The Meaning Behind “All Out of Love” by Air Supply and How Clive Davis Came to the Rescue (and Got a Credit)


Air Supply steadily succeeded with a stream of soft rock hits that played off their strengths: Graham Russell’s songwriting and Russell Hitchcock’s vocals. They dented the charts with regularity, and fans of sorrowful, dramatic ballads have a soft spot in their hearts for the duo’s 1980 hit “All Out of Love.”

What was the song about? Why did Graham Russell take lead vocals on verses on this one? And how did legendary music industry executive Clive Davis end up with a songwriting credit? Read on and go all in with “All Out of Love.”

“Love” Hangover

Air Supply were already several years into their recording career when a rerecording of “Lost in Love,” a song that they’d already released in their home base of Australia, rocketed to the top of the U.S. charts. For a follow-up, they’d release another “love” song, but this one with a much more anguished take on the subject.

Graham Russell wrote the song one day in his Sydney apartment on a piano he’d had delivered solely for the purpose of writing on the instrument. That proved to be a good decision, as he came up with a touching melody that demanded a relatively high vocal range, something that seemingly fit perfectly with Hitchcock’s powerhouse vocals.

But something was amiss when they tried the song with Hitchcock singing the whole thing. Hitchcock convinced Russell to take the lead vocals in the verses, even as they pushed his range to the limit. That allowed Hitchcock to come swooping in on the choruses, providing a give-and-take similar to what Air Supply had done with “Lost in Love.”

Clive to the Rescue

When Air Supply turned “All Out of Love” in to Clive Davis, who had championed the band at Arista Records, the exec famously known for picking hits knew he had a winner on hand. But he had an issue with the lyrics, as Russell explained to this author for the book Playing Back the ‘80s: A Decade of Unstoppable Hits:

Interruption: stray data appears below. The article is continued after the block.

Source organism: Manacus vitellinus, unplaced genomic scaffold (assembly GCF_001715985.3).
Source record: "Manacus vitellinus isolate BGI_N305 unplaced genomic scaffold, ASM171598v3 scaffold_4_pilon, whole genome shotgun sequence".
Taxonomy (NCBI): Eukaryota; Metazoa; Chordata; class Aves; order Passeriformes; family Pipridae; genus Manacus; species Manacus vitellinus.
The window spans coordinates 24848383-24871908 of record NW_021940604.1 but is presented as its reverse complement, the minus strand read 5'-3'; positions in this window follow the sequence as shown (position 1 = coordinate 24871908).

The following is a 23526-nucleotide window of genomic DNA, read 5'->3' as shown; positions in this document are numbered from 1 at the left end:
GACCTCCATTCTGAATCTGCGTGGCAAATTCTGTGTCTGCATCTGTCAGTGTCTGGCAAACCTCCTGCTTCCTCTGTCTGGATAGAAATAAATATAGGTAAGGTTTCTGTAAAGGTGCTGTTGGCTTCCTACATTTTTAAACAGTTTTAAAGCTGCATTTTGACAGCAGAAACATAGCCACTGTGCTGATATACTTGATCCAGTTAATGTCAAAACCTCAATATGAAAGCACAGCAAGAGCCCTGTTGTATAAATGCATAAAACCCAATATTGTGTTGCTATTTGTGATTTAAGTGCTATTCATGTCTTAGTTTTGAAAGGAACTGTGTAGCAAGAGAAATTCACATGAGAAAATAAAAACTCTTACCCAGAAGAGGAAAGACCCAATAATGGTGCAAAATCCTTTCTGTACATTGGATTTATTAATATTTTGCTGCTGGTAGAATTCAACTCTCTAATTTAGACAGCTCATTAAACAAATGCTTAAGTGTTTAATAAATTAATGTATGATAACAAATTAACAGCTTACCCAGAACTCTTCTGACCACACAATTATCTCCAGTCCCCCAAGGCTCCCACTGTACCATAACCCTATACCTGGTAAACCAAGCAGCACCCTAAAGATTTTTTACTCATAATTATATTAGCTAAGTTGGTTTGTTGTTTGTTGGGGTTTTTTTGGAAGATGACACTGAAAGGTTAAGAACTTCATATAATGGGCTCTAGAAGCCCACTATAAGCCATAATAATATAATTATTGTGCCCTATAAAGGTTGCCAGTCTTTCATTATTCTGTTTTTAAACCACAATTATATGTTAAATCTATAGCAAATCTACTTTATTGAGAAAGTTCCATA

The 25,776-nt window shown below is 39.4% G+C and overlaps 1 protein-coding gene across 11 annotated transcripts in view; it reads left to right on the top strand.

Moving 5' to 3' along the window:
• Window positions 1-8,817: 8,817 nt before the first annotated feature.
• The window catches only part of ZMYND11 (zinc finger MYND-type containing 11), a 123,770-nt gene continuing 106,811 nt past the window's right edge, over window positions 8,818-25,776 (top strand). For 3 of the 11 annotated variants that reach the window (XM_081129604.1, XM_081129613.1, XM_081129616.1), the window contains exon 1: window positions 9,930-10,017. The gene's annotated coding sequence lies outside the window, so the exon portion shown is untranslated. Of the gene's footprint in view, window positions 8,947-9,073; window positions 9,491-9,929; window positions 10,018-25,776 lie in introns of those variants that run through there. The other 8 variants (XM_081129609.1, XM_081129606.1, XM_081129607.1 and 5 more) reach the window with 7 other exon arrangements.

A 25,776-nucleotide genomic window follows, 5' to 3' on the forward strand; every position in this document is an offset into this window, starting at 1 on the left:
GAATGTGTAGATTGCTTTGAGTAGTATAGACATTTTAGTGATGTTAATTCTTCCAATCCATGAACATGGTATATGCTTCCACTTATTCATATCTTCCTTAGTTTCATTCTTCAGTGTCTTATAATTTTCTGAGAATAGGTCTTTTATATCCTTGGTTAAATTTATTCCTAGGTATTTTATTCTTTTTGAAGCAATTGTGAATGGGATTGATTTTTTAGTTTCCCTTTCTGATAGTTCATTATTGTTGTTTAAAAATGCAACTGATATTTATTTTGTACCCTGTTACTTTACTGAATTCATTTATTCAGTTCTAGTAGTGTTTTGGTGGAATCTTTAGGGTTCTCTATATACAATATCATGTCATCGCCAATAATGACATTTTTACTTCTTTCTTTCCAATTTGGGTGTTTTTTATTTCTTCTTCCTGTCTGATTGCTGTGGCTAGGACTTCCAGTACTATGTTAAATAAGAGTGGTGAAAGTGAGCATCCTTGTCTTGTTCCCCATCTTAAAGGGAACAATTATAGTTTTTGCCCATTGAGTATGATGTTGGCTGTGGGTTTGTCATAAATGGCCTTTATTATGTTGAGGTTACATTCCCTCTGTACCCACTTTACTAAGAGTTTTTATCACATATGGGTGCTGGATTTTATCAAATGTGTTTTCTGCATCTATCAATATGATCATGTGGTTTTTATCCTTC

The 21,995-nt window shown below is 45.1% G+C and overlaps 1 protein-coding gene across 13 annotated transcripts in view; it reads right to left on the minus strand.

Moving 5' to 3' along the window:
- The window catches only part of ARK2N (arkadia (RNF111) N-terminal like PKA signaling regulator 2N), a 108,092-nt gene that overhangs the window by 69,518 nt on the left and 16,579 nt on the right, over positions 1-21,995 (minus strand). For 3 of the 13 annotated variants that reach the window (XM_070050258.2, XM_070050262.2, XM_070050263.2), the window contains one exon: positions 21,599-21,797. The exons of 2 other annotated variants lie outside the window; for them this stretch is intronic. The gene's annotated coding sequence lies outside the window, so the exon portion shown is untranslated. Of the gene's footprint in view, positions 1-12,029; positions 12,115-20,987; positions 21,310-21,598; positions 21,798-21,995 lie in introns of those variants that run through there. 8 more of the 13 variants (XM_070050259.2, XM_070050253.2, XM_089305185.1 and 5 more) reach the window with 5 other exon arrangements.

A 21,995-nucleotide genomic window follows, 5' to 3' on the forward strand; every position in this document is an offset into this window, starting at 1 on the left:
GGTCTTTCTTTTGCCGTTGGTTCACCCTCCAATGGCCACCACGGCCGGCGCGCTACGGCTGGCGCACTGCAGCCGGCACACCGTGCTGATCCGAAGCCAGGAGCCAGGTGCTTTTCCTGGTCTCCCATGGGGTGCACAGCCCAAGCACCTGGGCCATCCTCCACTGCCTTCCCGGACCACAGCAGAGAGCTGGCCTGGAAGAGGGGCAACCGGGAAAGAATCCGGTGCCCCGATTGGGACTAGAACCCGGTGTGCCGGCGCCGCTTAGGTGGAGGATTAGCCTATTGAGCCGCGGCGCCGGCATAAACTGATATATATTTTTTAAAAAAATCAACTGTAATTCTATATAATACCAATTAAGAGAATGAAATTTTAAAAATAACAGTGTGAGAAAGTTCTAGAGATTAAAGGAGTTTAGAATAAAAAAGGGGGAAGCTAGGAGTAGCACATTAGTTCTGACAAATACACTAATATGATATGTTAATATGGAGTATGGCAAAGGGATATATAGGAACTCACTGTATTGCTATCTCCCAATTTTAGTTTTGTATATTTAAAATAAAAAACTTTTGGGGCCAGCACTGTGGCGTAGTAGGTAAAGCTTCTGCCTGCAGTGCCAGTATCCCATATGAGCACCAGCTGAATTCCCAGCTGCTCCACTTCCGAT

“Clive got ‘Lost in Love’ first, which he loved. And he said, ‘We’re gonna go with ‘All Out of Love’ next, but for the American market, there’s a lyric change that needs to happen.’ And I wasn’t very happy about it. It was originally, I’m all out of love / I want to arrest you. In that context, I meant to get one’s attention. But he said, ‘No, in America, people will think getting arrested by the police.’

“So he said, ‘What about I’m so lost without you? This was Clive Davis and I couldn’t say no. And he said to me, ‘If you make that lyric change, it will be one of the biggest songs of the year.’ So I said, ‘OK, let’s do it.’ And he got credit for that, quite rightly, ‘cause it was his line.”

What is the Meaning of “All Out of Love”?

The splitting up of the vocal duties makes it seem like narrator of “All Out of Love” is making a two-pronged approach to winning back his girl. In the verses, Russell makes a cerebral case, explaining in detail all the ways that he’s suffering. He suggests it might be a mutual longing to reunite: I’m reaching for you, are you feeling it too / Does the feeling seem oh so right.

As he continues his speech, he gets to a point where he implies his very existence is in question without her: Please love me or I’ll be gone. When the chorus comes around each time, Hitchcock arrives by laying it all on the line, both his sorry state (I’m all out love) and naked apology (I can’t be too late to say that I was so wrong.) And when he rises another octave in the final moments, it sounds like all the walls of his life are crashing down around him as he desperately pleads for her to come back.

It seems the romantic crime this poor sap committed was a lack of faith in the relationship to start. Who knows whether the girl in question will believe his change of heart? What we can say for sure is Air Supply makes a grand, romantic, dramatic gesture with the words and notes of the remarkable “All Out of Love.”

Photo by Michael Ochs Archives/Getty Images

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